Managing HPC Software Complexity with Spack

7/31/2019, 1:30pm-5:00pm, Tutorial Half-day

The modern scientific software stack includes thousands of packages, from C, C++, and Fortran libraries, to packages written in interpreted languages like Python and R. HPC applications may depend on hundreds of packages spanning all of these ecosystems. To achieve high performance, they must also leverage low-level and difficult-to-build libraries such as MPI, BLAS, and LAPACK. Integrating this stack is extremely challenging. The complexity can be an obstacle to deployment at HPC sites and deters developers from building on each others’ work. Spack is an open source tool for HPC package management that simplifies building, installing, customizing, and sharing HPC software stacks. In the past few years, its adoption has grown rapidly: by end-users, by HPC developers, and by the world’s largest HPC centers. Spack provides a powerful and flexible dependency model, a simple Python syntax for writing package build recipes, and a repository of over 3,000 community-maintained packages. This tutorial provides a thorough introduction to Spack’s capabilities: installing and authoring packages, integrating Spack with development workflows, and using Spack for deployment at HPC facilities. Attendees will leave with foundational skills for using Spack to automate day-to-day tasks, along with deeper knowledge for applying Spack to advanced use cases.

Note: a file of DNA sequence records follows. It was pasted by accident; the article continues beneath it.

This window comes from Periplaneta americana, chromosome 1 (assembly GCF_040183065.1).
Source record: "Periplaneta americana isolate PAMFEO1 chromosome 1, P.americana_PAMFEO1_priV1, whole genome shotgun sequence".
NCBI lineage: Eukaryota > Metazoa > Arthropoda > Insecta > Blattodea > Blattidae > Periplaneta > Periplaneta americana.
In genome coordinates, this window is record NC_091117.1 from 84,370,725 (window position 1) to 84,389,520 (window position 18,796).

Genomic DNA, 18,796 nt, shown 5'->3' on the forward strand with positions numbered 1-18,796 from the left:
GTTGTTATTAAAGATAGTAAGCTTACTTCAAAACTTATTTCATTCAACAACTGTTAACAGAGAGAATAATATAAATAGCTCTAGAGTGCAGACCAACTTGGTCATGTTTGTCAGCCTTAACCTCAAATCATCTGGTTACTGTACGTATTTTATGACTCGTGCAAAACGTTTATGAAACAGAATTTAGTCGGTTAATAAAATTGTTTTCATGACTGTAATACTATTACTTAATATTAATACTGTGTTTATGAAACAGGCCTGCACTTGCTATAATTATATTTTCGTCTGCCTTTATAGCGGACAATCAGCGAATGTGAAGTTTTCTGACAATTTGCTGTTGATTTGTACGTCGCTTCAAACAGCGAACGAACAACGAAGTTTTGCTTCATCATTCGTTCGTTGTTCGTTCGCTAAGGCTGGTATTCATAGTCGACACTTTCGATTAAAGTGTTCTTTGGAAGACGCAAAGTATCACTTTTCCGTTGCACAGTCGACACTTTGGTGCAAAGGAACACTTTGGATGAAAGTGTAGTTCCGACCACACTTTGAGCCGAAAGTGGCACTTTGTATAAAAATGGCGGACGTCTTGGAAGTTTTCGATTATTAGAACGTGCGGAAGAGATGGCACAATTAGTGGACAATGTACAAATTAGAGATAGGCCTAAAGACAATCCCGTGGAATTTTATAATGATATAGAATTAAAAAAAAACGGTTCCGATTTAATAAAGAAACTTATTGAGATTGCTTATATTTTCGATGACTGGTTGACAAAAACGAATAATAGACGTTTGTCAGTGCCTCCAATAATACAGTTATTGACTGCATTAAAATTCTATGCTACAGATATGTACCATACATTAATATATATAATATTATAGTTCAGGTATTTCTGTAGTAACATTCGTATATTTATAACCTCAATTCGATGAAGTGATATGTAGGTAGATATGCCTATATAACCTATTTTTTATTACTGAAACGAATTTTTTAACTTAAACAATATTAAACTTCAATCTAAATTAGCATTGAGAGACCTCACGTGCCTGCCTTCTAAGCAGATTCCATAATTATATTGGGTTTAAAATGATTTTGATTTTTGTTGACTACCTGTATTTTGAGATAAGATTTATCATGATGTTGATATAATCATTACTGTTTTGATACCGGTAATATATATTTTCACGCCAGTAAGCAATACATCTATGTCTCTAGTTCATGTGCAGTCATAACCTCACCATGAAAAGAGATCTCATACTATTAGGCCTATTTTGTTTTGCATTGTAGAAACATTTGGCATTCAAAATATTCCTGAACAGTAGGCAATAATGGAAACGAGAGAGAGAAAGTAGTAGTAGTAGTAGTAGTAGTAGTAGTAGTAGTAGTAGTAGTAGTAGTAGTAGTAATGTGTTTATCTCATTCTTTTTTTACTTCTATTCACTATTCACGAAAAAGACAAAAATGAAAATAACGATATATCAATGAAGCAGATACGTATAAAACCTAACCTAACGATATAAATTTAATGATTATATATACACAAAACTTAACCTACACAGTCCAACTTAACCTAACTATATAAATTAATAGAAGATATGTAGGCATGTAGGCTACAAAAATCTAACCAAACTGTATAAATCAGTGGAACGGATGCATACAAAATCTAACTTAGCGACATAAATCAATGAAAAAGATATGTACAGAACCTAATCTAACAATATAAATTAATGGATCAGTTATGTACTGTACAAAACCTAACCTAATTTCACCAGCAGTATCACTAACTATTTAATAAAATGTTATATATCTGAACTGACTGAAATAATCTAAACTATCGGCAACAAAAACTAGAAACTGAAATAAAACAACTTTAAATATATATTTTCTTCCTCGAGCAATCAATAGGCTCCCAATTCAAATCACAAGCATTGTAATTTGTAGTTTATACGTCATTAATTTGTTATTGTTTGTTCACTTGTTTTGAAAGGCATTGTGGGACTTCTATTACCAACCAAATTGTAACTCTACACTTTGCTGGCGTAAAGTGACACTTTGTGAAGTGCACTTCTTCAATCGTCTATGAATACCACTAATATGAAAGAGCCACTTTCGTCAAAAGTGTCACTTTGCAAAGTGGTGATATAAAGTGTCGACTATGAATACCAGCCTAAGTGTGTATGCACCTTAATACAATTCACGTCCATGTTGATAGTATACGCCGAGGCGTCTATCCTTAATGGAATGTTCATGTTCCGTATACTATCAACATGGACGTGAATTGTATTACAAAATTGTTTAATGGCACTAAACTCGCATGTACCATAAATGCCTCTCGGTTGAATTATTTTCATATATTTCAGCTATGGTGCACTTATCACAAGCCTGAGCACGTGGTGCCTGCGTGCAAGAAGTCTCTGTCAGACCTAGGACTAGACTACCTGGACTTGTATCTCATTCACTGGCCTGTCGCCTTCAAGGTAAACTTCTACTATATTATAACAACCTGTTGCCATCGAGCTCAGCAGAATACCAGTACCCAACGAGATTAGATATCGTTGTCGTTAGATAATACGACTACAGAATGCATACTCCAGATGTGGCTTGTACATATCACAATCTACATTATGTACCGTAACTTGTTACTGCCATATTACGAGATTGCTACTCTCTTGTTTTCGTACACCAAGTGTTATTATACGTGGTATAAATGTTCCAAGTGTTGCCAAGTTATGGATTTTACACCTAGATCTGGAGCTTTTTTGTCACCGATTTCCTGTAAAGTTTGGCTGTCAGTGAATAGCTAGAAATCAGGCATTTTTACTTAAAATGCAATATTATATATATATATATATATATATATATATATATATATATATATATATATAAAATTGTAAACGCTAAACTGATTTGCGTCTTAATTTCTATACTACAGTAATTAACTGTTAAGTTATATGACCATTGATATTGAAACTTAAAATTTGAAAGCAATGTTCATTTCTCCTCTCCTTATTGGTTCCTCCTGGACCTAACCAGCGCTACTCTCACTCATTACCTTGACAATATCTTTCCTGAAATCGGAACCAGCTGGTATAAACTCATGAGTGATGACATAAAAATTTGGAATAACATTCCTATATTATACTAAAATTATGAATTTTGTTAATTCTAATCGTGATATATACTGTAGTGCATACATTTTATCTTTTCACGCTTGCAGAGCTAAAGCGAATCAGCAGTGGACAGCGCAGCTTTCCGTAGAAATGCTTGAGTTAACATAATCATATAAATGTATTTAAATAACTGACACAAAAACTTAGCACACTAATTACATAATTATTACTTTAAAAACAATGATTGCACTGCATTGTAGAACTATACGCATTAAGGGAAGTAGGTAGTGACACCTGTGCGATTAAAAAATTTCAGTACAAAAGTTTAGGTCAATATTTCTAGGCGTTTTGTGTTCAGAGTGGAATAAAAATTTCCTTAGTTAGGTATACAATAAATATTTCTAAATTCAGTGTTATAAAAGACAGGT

Rogues Gallery: Addressing Post-Moore Computing

7/31/2019, 1:30pm-5:00pm, Tutorial Half-day

The Rogues Gallery is a new collaborative, experimental testbed hosted at Georgia Tech that is focused on tackling “rogue” architectures for the post-Moore era of computing. Some of these devices have roots in the embedded and high-performance computing spaces, but many of the expected post-Moore technologies are limited to custom prototypes as with quantum, neuromorphic, and reversible computing devices. This tutorial will present a brief overview of the Rogues Gallery including related tools and resources like benchmark suites for novel architectures and will focus on providing hands-on experience with two hardware rogues. Attendees will have an opportunity to learn about and program for the Emu Chick system, a near-memory computing architecture for sparse applications, and the Field Programmable Analog Array (FPAA), a mixed analog/digital platform for implementing machine learning and neuromorphic designs. We will provide and work through a set of demonstration codes based on Sparse Matrix-Vector Multiply for the Emu, and we will explore the open-source toolset and virtual machine image used to program the FPAA. Attendees will have an opportunity to continue their investigation into using post-Moore technologies by requesting a free account to access the Rogues Gallery at the end of the tutorial. Tutorial website: